You may be wondering, who is this Irvin Kershner? I ask, what adjectives are appropriate for this man? Perhaps… a brilliant director responsible for the greatest film in the Star Wars franchise: The Empire Strikes Back.
I first watched The Empire Strikes Back on VHS with my brother and father. It was family movie night. I was 10. I was one of those lucky kids who hadn’t been spoiled about Luke’s relationship with Vader. So when the big moment revealed itself on Cloud City, my jaw dropped. When the movie ended, I desperately wanted to watch the last movie. My mom came into the room. “Oh don’t worry. Luke and Leia are brother and sister.” Thanks mom, for the spoilers.
Everything ended well, of course. Vader turned to the light and saved Luke from the Emperor. Leia rescued Han from Jabba the Hutt. The Empire got defeated by teddy bears in a forest. The audiences in 1980 must have felt so frustrated when Empirefirst came out. They had to wait three years to find out what happened!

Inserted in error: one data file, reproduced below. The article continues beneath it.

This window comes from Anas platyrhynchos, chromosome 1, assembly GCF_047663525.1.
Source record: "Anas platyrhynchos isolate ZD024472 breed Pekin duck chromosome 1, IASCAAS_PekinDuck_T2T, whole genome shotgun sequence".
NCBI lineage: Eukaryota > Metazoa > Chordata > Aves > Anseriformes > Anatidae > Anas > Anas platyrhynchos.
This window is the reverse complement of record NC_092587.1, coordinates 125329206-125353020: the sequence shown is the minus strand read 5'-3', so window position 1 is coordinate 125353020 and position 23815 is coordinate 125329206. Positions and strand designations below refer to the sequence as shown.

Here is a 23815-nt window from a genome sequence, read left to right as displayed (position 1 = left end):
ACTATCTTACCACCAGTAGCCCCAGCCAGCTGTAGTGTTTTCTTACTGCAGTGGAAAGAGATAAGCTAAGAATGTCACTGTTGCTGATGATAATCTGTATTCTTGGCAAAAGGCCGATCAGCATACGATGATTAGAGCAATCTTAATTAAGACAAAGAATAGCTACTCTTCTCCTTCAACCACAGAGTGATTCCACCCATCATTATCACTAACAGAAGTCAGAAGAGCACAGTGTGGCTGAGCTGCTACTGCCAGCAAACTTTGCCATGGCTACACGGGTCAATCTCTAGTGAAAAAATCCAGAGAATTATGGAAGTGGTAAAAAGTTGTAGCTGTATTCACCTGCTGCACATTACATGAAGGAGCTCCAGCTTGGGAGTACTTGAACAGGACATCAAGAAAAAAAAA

Whenever I think of Empire, I’m reminded of how groundbreaking the film was. This movie introduced audiences to the Imperial March. It had an ice planet, swamp planet, and a cloud city! Moreover, Empire was a movie where the villains thoroughly defeated the heroes from beginning to end.
After reading The Making of Star Wars: The Empire Strikes Back, I gained enormous respect for Kershner.
It’s obvious that the movie was incredibly difficult to make. The actors were drama-queens and/or using drugs during filming. An on-set accident nearly killed Mark Hamill. The movie was behind schedule and underfunded.
Perhaps familiar to those who dislike the Star Warsprequels, George Lucas had some pretty interesting ideas that needed to be reined in (such as a gargoyle castle for Vader). Kershner wanted to make a darker, more serious film that focused on character development. The series is stronger because of this decision.
Irvin Kershner, may the force be with you.